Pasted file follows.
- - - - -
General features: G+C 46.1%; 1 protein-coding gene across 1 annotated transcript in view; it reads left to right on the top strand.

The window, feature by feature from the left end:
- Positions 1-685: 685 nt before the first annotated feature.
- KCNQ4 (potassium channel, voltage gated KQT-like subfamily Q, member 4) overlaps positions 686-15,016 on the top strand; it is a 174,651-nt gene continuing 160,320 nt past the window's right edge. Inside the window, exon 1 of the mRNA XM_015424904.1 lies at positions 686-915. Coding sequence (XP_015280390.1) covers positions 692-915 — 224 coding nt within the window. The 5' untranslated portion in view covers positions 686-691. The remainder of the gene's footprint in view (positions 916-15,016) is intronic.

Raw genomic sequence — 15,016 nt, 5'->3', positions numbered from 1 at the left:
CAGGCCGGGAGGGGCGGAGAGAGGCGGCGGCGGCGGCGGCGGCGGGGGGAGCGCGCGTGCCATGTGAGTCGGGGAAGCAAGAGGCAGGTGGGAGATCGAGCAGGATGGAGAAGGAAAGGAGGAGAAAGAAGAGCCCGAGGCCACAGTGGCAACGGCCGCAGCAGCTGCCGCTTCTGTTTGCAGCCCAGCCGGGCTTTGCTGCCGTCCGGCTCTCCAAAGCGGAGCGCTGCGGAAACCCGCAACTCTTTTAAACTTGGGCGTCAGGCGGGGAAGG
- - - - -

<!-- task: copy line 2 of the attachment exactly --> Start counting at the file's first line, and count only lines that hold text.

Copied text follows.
The window, feature by feature from the left end: